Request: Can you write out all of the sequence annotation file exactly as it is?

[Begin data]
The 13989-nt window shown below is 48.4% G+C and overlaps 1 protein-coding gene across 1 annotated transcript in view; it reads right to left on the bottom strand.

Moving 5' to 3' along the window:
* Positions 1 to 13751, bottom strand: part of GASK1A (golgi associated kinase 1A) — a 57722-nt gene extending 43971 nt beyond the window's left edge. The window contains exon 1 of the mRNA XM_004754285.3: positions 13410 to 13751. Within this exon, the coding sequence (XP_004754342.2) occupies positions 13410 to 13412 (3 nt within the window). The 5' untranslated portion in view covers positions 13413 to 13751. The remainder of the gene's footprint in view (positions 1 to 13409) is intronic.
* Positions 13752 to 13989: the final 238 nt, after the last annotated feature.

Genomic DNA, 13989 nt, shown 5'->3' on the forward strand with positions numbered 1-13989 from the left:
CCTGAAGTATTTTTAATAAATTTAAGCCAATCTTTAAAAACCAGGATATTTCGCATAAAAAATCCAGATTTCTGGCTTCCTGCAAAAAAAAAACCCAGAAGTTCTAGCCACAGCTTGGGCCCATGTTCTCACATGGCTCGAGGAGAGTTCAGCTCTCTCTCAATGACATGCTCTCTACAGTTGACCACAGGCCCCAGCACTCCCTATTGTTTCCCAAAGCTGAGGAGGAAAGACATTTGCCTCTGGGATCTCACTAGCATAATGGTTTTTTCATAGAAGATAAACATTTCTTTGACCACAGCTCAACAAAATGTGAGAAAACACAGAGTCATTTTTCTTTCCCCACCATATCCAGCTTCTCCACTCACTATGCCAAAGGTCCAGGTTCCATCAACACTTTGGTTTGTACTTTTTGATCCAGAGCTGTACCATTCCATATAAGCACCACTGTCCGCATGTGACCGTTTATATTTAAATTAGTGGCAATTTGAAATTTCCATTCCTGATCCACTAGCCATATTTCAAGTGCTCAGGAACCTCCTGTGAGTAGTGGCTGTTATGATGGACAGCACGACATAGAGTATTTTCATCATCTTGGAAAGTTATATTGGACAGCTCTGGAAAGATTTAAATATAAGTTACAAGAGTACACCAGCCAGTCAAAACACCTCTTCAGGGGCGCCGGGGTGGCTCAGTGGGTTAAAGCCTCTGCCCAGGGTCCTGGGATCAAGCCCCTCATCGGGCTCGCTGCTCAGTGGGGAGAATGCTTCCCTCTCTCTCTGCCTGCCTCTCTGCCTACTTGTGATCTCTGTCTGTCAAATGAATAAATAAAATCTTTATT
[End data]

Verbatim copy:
The 13989-nt window shown below is 48.4% G+C and overlaps 1 protein-coding gene across 1 annotated transcript in view; it reads right to left on the bottom strand.

Moving 5' to 3' along the window:
* Positions 1 to 13751, bottom strand: part of GASK1A (golgi associated kinase 1A) — a 57722-nt gene extending 43971 nt beyond the window's left edge. The window contains exon 1 of the mRNA XM_004754285.3: positions 13410 to 13751. Within this exon, the coding sequence (XP_004754342.2) occupies positions 13410 to 13412 (3 nt within the window). The 5' untranslated portion in view covers positions 13413 to 13751. The remainder of the gene's footprint in view (positions 1 to 13409) is intronic.
* Positions 13752 to 13989: the final 238 nt, after the last annotated feature.

Genomic DNA, 13989 nt, shown 5'->3' on the forward strand with positions numbered 1-13989 from the left:
CCTGAAGTATTTTTAATAAATTTAAGCCAATCTTTAAAAACCAGGATATTTCGCATAAAAAATCCAGATTTCTGGCTTCCTGCAAAAAAAAAACCCAGAAGTTCTAGCCACAGCTTGGGCCCATGTTCTCACATGGCTCGAGGAGAGTTCAGCTCTCTCTCAATGACATGCTCTCTACAGTTGACCACAGGCCCCAGCACTCCCTATTGTTTCCCAAAGCTGAGGAGGAAAGACATTTGCCTCTGGGATCTCACTAGCATAATGGTTTTTTCATAGAAGATAAACATTTCTTTGACCACAGCTCAACAAAATGTGAGAAAACACAGAGTCATTTTTCTTTCCCCACCATATCCAGCTTCTCCACTCACTATGCCAAAGGTCCAGGTTCCATCAACACTTTGGTTTGTACTTTTTGATCCAGAGCTGTACCATTCCATATAAGCACCACTGTCCGCATGTGACCGTTTATATTTAAATTAGTGGCAATTTGAAATTTCCATTCCTGATCCACTAGCCATATTTCAAGTGCTCAGGAACCTCCTGTGAGTAGTGGCTGTTATGATGGACAGCACGACATAGAGTATTTTCATCATCTTGGAAAGTTATATTGGACAGCTCTGGAAAGATTTAAATATAAGTTACAAGAGTACACCAGCCAGTCAAAACACCTCTTCAGGGGCGCCGGGGTGGCTCAGTGGGTTAAAGCCTCTGCCCAGGGTCCTGGGATCAAGCCCCTCATCGGGCTCGCTGCTCAGTGGGGAGAATGCTTCCCTCTCTCTCTGCCTGCCTCTCTGCCTACTTGTGATCTCTGTCTGTCAAATGAATAAATAAAATCTTTATT